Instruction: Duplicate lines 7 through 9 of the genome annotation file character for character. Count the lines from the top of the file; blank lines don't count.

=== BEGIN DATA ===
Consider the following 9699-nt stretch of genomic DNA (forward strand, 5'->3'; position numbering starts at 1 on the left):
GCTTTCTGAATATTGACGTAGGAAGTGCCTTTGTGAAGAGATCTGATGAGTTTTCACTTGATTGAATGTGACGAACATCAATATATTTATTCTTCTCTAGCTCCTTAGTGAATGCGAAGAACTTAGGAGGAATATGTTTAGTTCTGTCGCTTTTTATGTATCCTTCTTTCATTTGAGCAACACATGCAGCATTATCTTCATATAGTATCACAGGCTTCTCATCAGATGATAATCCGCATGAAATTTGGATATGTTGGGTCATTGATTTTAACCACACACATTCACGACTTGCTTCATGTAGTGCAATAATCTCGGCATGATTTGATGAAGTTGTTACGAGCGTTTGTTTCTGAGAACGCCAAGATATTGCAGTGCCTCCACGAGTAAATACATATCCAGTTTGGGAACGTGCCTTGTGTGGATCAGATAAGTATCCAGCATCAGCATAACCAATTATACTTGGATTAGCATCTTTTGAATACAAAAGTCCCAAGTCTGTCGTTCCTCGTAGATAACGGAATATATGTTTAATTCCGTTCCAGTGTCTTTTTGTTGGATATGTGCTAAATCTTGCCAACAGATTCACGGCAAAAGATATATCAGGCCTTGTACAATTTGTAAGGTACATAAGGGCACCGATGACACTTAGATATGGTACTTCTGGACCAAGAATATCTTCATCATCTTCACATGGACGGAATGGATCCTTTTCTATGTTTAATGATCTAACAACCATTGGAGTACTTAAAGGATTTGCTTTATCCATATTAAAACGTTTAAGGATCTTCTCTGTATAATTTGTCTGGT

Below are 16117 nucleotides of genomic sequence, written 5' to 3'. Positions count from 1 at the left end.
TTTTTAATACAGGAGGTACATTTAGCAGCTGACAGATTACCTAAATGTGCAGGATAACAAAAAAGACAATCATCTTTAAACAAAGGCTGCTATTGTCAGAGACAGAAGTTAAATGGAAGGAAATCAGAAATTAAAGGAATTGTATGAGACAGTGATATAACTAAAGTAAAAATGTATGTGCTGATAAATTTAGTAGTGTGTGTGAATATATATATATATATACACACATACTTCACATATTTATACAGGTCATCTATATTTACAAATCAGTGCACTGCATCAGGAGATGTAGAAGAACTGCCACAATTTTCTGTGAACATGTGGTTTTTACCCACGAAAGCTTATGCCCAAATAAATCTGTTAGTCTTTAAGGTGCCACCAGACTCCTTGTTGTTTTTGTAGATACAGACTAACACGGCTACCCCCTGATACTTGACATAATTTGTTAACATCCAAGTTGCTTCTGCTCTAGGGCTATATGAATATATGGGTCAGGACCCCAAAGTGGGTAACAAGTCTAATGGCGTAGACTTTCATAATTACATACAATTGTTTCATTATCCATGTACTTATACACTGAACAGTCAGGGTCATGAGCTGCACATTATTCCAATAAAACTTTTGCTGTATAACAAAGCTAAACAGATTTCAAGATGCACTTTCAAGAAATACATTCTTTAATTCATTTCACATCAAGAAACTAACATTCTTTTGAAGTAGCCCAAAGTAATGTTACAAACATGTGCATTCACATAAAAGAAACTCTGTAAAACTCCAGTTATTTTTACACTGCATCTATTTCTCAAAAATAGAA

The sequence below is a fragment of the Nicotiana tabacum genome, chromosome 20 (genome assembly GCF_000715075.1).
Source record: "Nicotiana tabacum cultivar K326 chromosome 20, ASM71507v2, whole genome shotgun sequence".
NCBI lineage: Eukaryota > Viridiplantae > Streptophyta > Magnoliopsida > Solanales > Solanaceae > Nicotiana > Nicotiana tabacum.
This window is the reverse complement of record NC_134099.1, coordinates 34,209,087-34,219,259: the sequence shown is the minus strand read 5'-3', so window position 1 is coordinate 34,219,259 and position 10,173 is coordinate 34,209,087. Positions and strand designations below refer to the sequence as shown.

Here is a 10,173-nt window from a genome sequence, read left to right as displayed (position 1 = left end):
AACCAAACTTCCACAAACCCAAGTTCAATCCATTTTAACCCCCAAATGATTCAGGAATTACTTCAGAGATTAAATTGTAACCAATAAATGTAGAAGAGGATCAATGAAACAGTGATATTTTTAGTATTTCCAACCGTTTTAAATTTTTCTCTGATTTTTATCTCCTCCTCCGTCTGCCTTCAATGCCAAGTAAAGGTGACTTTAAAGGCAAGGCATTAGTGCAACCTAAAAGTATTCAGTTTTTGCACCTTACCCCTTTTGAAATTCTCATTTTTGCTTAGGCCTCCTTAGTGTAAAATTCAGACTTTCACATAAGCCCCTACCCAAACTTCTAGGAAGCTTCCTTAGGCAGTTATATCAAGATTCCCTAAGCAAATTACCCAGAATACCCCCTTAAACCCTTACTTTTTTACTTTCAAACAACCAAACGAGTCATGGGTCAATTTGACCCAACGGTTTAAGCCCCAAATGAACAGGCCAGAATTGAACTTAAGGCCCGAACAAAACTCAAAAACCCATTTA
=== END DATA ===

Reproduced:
NCBI lineage: Eukaryota > Viridiplantae > Streptophyta > Magnoliopsida > Solanales > Solanaceae > Nicotiana > Nicotiana tabacum.
This window is the reverse complement of record NC_134099.1, coordinates 34,209,087-34,219,259: the sequence shown is the minus strand read 5'-3', so window position 1 is coordinate 34,219,259 and position 10,173 is coordinate 34,209,087. Positions and strand designations below refer to the sequence as shown.

Here is a 10,173-nt window from a genome sequence, read left to right as displayed (position 1 = left end):